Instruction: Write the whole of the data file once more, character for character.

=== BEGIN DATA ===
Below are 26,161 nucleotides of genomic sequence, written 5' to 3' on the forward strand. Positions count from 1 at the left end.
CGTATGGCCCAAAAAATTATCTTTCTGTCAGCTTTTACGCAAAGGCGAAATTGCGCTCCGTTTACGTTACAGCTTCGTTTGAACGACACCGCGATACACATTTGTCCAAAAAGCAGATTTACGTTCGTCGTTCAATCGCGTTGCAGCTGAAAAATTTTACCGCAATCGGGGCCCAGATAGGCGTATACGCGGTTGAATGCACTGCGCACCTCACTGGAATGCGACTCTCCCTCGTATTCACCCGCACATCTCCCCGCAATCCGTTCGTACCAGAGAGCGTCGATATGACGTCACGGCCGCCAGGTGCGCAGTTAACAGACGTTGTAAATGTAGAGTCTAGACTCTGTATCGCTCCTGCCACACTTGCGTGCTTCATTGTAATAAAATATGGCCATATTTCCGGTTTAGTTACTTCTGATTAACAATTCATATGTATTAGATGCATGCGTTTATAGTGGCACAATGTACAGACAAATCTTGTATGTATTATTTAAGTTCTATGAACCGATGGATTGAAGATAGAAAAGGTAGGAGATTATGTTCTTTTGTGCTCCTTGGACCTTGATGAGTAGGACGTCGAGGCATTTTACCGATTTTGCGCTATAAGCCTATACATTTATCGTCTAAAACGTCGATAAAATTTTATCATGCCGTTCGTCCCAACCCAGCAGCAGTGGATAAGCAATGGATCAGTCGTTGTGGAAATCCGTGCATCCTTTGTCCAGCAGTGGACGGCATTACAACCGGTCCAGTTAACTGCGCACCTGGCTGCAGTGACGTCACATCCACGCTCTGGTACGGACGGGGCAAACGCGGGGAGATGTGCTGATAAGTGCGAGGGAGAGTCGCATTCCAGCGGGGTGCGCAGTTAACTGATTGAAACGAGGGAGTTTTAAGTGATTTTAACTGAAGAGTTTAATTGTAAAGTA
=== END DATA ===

Below are 26,161 nucleotides of genomic sequence, written 5' to 3' on the forward strand. Positions count from 1 at the left end.
CGTATGGCCCAAAAAATTATCTTTCTGTCAGCTTTTACGCAAAGGCGAAATTGCGCTCCGTTTACGTTACAGCTTCGTTTGAACGACACCGCGATACACATTTGTCCAAAAAGCAGATTTACGTTCGTCGTTCAATCGCGTTGCAGCTGAAAAATTTTACCGCAATCGGGGCCCAGATAGGCGTATACGCGGTTGAATGCACTGCGCACCTCACTGGAATGCGACTCTCCCTCGTATTCACCCGCACATCTCCCCGCAATCCGTTCGTACCAGAGAGCGTCGATATGACGTCACGGCCGCCAGGTGCGCAGTTAACAGACGTTGTAAATGTAGAGTCTAGACTCTGTATCGCTCCTGCCACACTTGCGTGCTTCATTGTAATAAAATATGGCCATATTTCCGGTTTAGTTACTTCTGATTAACAATTCATATGTATTAGATGCATGCGTTTATAGTGGCACAATGTACAGACAAATCTTGTATGTATTATTTAAGTTCTATGAACCGATGGATTGAAGATAGAAAAGGTAGGAGATTATGTTCTTTTGTGCTCCTTGGACCTTGATGAGTAGGACGTCGAGGCATTTTACCGATTTTGCGCTATAAGCCTATACATTTATCGTCTAAAACGTCGATAAAATTTTATCATGCCGTTCGTCCCAACCCAGCAGCAGTGGATAAGCAATGGATCAGTCGTTGTGGAAATCCGTGCATCCTTTGTCCAGCAGTGGACGGCATTACAACCGGTCCAGTTAACTGCGCACCTGGCTGCAGTGACGTCACATCCACGCTCTGGTACGGACGGGGCAAACGCGGGGAGATGTGCTGATAAGTGCGAGGGAGAGTCGCATTCCAGCGGGGTGCGCAGTTAACTGATTGAAACGAGGGAGTTTTAAGTGATTTTAACTGAAGAGTTTAATTGTAAAGTA